Public Services > Healthcare trial practices unveiled as objection concerns remain

Neil Merrett Published 13 July 2015

NHS England maintains no information will be extracted under without data guardian's consent, as critics call for greater clarity on a patient's right to opt-out


Three out of the four clinical commission group (CCG) areas selected as pathfinders to trial the programme have now published lists of surgeries that will participate in the testing process. However, NHS England has insisted that no extraction will take place without approval from the national data guardian Dame Fiona Caldicott.

Somerset, West Hampshire and Blackburn with Darwen CCG areas have all released lists of GP practices that will support the trials of to better inform any national rollout of the scheme. The project has been devised to share health and social care information on a patient for reasons other than direct healthcare.

Promoted as a means to support research and better understanding of healthcare needs within the NHS, the scheme has proved controversial with pressure groups and NGOs based around confidentiality concerns - leading to authorities having to delay the programme's launch last year.

On the back of these delays, four CCG areas have since been chosen to lead pilots of the project. The names of these participating surgeries are now beginning to be unveiled.

Somerset CCG has now listed 52 practices that will participate in the pilot, West Hampshire has unveiled 31 surgeries, while Blackburn with Darwen has announced the names of 23 sites that will be taking part.

Involved CCGs in Leeds are expected to release a list of participating practices at a later date, with invitations still open for surgeries to join.

With over 100 surgeries in place for the trials, NHS England claimed that no patient information would be extracted though - even during the pathfinder stage of the programme - without the approval of national data guardian Dame Fiona Caldicott.

Medconfidential, a pressure group campaigning for better security around the management of medical records, said it welcomed the publication of lists of a number of GP practices trialing the scheme so that affected patients would now be required to consult with GPs and take a decision on whether to opt-out of providing their details for use beyond direct care.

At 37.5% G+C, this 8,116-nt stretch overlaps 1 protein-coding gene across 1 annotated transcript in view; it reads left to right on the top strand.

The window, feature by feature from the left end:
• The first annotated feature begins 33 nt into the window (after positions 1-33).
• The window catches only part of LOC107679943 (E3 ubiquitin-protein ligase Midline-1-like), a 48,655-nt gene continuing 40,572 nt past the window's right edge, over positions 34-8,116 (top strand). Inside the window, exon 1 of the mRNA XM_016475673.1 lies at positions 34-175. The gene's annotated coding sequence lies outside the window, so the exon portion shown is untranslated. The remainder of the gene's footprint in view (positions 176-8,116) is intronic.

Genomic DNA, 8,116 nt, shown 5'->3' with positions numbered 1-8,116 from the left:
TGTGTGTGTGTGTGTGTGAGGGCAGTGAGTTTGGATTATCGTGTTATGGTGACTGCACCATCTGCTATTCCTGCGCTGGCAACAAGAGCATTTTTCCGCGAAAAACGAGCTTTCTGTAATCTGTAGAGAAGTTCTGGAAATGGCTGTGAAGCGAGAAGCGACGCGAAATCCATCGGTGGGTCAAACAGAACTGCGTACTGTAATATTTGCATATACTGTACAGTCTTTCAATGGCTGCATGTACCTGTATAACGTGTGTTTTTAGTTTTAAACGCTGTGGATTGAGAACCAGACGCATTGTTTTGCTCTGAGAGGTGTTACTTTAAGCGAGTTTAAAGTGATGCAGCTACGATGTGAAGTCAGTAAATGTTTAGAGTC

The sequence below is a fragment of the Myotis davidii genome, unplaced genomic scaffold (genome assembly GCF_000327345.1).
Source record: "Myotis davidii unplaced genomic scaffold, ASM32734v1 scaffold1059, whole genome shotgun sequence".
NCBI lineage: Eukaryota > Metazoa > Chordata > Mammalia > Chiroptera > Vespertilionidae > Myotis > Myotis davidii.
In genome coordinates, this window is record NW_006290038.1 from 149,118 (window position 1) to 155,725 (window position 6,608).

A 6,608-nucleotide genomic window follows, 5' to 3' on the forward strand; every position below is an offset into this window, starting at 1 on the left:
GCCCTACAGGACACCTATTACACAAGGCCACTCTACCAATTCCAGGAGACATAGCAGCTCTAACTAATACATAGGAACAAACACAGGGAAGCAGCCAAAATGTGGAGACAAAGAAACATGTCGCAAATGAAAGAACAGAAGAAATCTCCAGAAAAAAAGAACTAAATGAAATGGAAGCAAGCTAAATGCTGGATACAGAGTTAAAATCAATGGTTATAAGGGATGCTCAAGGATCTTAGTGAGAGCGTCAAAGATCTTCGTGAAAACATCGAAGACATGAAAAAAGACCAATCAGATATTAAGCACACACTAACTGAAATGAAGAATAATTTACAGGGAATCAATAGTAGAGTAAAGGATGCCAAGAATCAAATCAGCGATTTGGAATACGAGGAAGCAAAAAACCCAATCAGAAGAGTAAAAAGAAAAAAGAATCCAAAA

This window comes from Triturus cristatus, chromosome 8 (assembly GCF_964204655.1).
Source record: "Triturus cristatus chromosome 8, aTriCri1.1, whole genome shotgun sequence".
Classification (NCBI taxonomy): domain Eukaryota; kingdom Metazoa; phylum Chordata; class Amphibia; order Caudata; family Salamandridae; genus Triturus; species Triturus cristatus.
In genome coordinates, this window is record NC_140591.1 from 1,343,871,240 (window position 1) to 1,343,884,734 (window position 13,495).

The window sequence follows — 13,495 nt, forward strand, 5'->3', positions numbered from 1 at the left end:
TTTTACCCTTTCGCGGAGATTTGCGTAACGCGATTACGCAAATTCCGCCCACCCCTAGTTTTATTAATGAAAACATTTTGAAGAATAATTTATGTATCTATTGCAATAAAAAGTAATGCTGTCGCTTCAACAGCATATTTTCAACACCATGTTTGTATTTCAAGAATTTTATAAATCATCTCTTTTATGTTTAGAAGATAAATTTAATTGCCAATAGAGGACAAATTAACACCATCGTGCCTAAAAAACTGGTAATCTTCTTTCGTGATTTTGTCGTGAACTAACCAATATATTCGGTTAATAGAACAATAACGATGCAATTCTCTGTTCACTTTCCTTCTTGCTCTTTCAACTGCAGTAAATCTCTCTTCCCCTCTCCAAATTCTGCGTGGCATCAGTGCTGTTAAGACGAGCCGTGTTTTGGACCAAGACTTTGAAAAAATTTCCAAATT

Medconfidential coordinator Phil Booth added that the organisation still held "serious concerns" around, not least around ensuring patient understanding of the programme.

"Several key elements, such as the legal directions redefining the scheme itself and how patient objections will work have yet to be issued," he said. "Neither have regulations to define some of the 'safeguards' the government claims to have put in place (e.g. clarification of the over-broad purpose 'the promotion of health', which legitimises commercial re-use; and 'one-strike-and-you're out' sanctions for data misuse/abuse)."

Outside of, Booth also highlighted concerns over the potential failure by NHS England to honour hundreds of thousands of wider 'type 2' (9Nu4 code) objections received from patients wishing to prevent the Health and Social Care Information Centre (HSCIC) from passing on personal information collected from care contexts other than GP practices.

"The 9Nu4 code relates to ongoing releases of data, and could - and should - have been acted upon regardless of the status of itself," he said.

In response to the concerns, HSCIC said patients between late 2013 and early 2014 had been given two choices concerning objecting to their personal information being shared for purposes other than direct care.

"A 'type '1 objection prevents any data from leaving the GP record for purposes other than patients' direct care," said the organisation in a statement. "The effect of a 'type 2' objection was generally understood to allow information to flow from the GP to the HSCIC, but stop the HSCIC from sharing identifiable information about patients for any purpose other than direct care."

After delaying the implementation of last year to review feedback and concerns from patients, health professionals and other stakeholders, HSCIC said it chose not implement type 2 objections, as no data was taken from GPs as part of

By November last year, HSCIC said it had been asked to progress type 2 objections received, but its caldicott guardian - the position responsible for protecting confidentiality in a UK health organisation - outlined a "flaw" within the wording of the opt-out that may have unintentionally prevented data from being shared for care purposes like cancer screening.

"The programme is only implementing type 1 objections during the pathfinder stage with a review at the end of the pathfinder stage. If a patient in a pathfinder area has recorded a type 2 objection this will be treated as a type 1 by the HSCIC," said a statement. "This means that during the pathfinder stage, the HSCIC will not collect any identifiable GP data for purposes beyond direct care where a type 2 objection has been recorded, except the information needed to implement the objection."

HSCIC claimed it was working closely with health authorities and the national data guardian to work on balancing patients' wishes on protecting the confidentiality of their personal information, without potentially impacting on direct care by restricting data needed for cancer screening, electronic prescriptions and e-referrals.

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